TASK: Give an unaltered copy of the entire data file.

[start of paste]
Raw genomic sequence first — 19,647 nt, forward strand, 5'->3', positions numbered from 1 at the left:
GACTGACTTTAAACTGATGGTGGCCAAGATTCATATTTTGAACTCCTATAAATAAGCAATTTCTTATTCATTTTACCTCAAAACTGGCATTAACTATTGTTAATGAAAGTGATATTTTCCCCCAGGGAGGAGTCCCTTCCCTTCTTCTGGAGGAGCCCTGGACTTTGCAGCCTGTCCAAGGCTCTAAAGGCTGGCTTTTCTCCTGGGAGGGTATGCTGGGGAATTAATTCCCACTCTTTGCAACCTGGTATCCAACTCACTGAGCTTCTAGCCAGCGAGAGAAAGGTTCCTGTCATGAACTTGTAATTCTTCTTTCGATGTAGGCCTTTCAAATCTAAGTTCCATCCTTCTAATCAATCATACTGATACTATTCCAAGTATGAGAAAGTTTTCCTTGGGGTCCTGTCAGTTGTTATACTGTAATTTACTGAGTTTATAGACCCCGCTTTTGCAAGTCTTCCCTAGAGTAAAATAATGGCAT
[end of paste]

Raw genomic sequence first — 19,647 nt, forward strand, 5'->3', positions numbered from 1 at the left:
GACTGACTTTAAACTGATGGTGGCCAAGATTCATATTTTGAACTCCTATAAATAAGCAATTTCTTATTCATTTTACCTCAAAACTGGCATTAACTATTGTTAATGAAAGTGATATTTTCCCCCAGGGAGGAGTCCCTTCCCTTCTTCTGGAGGAGCCCTGGACTTTGCAGCCTGTCCAAGGCTCTAAAGGCTGGCTTTTCTCCTGGGAGGGTATGCTGGGGAATTAATTCCCACTCTTTGCAACCTGGTATCCAACTCACTGAGCTTCTAGCCAGCGAGAGAAAGGTTCCTGTCATGAACTTGTAATTCTTCTTTCGATGTAGGCCTTTCAAATCTAAGTTCCATCCTTCTAATCAATCATACTGATACTATTCCAAGTATGAGAAAGTTTTCCTTGGGGTCCTGTCAGTTGTTATACTGTAATTTACTGAGTTTATAGACCCCGCTTTTGCAAGTCTTCCCTAGAGTAAAATAATGGCAT